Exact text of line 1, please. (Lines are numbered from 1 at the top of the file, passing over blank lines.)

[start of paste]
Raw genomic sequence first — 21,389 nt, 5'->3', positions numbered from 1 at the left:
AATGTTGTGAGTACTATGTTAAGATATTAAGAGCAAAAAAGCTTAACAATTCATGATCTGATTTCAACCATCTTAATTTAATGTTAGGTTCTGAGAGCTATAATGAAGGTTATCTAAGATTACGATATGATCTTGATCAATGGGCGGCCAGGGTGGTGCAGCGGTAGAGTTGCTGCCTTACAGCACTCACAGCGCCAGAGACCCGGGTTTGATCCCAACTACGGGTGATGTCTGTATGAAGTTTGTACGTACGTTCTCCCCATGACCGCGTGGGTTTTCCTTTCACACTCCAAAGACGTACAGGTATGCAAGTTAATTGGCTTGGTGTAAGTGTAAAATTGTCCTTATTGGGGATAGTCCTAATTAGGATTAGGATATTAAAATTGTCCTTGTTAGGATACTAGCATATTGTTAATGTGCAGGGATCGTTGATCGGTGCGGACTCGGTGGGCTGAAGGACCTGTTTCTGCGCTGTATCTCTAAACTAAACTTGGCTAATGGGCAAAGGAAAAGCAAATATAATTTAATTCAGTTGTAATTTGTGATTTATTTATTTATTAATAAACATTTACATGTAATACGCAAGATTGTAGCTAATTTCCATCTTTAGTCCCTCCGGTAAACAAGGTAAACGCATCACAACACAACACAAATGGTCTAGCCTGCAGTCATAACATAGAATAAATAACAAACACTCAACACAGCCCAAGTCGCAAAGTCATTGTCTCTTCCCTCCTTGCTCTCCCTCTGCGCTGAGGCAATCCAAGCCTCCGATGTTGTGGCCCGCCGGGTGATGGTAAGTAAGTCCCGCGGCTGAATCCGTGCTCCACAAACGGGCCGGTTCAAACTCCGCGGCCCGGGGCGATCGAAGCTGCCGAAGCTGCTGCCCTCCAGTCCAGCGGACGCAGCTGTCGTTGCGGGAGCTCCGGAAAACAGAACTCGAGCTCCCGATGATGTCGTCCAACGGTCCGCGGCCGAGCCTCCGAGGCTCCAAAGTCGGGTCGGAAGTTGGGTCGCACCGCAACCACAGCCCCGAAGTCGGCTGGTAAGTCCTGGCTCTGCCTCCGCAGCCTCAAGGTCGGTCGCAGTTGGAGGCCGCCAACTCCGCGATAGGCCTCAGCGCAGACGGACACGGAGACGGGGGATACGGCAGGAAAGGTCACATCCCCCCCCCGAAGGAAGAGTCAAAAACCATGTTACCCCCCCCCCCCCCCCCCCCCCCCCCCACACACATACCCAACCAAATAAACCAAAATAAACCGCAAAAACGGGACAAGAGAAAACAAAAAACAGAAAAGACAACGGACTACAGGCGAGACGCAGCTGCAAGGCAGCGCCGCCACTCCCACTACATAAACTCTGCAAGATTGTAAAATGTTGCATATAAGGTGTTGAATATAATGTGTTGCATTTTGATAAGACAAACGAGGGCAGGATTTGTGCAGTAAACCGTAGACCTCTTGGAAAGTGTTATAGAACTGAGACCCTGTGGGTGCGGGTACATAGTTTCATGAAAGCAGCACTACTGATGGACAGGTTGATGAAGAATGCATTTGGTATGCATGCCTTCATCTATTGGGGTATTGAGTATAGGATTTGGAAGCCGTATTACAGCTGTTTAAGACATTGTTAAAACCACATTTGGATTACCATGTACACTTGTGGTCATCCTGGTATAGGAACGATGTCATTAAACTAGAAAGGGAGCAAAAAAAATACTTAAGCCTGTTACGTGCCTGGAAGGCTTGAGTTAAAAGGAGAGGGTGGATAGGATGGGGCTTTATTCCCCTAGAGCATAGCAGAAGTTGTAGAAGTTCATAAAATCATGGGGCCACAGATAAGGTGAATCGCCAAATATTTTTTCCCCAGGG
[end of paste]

Raw genomic sequence first — 21,389 nt, 5'->3', positions numbered from 1 at the left: